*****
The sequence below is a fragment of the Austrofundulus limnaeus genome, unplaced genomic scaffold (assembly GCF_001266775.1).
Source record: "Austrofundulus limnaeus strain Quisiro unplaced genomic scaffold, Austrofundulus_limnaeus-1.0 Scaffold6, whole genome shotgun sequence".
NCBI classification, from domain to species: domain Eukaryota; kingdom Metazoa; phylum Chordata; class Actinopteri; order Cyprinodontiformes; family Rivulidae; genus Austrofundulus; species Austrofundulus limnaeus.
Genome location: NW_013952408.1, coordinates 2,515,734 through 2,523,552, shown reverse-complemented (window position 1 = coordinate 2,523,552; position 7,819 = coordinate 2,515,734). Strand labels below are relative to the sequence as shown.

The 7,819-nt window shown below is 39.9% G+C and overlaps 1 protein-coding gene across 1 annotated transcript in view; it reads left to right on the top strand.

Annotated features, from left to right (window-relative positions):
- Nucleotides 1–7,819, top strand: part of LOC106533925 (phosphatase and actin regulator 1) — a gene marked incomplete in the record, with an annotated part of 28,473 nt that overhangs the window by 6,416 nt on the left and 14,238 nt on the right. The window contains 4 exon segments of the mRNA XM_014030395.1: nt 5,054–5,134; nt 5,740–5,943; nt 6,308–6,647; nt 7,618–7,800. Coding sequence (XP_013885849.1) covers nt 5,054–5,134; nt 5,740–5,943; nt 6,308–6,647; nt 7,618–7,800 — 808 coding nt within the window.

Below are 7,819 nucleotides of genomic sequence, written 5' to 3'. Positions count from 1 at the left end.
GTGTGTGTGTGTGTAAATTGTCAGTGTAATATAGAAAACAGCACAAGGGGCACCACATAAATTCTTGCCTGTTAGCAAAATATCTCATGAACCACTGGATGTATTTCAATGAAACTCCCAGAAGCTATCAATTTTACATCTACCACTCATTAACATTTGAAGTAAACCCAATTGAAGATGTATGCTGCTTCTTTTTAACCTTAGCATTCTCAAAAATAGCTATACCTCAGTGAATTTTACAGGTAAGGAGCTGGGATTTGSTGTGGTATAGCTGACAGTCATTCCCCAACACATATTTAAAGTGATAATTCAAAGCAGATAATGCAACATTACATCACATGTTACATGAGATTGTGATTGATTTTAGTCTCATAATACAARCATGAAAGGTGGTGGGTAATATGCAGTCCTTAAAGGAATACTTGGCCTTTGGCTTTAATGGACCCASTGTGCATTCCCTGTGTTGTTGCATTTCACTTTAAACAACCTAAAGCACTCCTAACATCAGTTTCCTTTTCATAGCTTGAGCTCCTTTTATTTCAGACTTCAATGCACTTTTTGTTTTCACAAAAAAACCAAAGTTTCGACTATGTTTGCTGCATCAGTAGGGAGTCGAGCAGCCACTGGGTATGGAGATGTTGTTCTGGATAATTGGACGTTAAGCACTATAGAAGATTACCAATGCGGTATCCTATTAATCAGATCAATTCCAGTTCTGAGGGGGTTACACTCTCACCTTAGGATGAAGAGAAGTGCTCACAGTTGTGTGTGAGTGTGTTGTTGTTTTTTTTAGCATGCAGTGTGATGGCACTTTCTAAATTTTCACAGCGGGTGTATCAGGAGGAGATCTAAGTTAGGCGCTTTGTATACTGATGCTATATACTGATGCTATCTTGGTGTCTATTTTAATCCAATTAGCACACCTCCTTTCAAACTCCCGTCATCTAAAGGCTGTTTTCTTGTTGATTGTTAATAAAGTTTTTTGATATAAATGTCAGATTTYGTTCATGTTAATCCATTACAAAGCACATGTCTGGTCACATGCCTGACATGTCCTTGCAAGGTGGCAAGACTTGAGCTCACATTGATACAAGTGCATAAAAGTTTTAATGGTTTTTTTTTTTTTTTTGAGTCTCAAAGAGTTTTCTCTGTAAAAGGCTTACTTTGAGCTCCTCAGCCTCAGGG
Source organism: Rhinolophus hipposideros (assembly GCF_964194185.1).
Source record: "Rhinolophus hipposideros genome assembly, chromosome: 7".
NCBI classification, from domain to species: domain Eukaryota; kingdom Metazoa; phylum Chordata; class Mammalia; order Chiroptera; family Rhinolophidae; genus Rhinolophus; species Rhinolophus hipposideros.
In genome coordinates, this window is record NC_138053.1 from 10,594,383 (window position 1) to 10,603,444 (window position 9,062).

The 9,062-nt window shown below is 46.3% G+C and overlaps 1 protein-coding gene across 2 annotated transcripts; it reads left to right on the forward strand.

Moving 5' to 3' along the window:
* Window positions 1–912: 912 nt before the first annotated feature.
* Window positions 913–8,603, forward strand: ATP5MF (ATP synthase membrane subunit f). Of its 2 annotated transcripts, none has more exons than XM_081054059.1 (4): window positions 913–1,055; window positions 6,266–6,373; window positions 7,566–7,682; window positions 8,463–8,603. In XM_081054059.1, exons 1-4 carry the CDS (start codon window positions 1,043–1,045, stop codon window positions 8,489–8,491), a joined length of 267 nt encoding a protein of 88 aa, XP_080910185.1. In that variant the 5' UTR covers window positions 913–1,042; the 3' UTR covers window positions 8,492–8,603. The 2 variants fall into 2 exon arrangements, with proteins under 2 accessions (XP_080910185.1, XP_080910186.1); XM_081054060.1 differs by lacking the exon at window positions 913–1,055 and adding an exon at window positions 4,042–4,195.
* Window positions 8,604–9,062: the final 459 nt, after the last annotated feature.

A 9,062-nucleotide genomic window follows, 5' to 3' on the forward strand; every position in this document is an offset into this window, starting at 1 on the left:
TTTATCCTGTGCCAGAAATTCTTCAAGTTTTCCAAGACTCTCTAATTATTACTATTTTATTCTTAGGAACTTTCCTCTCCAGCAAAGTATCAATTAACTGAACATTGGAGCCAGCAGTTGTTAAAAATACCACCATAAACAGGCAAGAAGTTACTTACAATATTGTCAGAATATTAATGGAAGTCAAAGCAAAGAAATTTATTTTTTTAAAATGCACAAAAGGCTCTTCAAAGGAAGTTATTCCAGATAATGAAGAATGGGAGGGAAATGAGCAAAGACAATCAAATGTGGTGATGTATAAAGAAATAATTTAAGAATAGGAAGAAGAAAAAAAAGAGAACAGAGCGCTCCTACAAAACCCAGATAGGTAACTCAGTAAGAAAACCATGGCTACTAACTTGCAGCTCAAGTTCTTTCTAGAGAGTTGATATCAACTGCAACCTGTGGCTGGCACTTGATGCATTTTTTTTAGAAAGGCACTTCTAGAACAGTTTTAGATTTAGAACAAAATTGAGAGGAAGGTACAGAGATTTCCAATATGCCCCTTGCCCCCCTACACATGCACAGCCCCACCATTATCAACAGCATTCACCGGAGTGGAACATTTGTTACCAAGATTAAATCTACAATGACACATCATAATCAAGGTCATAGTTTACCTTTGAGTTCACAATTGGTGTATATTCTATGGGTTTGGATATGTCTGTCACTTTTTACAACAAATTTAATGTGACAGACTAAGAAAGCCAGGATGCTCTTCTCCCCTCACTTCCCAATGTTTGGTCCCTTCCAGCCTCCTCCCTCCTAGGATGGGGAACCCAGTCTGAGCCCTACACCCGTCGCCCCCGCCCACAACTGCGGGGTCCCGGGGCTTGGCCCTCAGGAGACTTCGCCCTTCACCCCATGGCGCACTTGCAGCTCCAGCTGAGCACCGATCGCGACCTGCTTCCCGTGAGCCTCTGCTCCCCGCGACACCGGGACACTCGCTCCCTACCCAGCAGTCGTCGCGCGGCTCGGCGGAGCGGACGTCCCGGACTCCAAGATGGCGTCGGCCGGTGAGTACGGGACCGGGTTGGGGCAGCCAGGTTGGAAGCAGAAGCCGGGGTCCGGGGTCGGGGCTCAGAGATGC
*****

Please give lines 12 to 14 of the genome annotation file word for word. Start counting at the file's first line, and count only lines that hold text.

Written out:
NCBI classification, from domain to species: domain Eukaryota; kingdom Metazoa; phylum Chordata; class Mammalia; order Chiroptera; family Rhinolophidae; genus Rhinolophus; species Rhinolophus hipposideros.
In genome coordinates, this window is record NC_138053.1 from 10,594,383 (window position 1) to 10,603,444 (window position 9,062).

The 9,062-nt window shown below is 46.3% G+C and overlaps 1 protein-coding gene across 2 annotated transcripts; it reads left to right on the forward strand.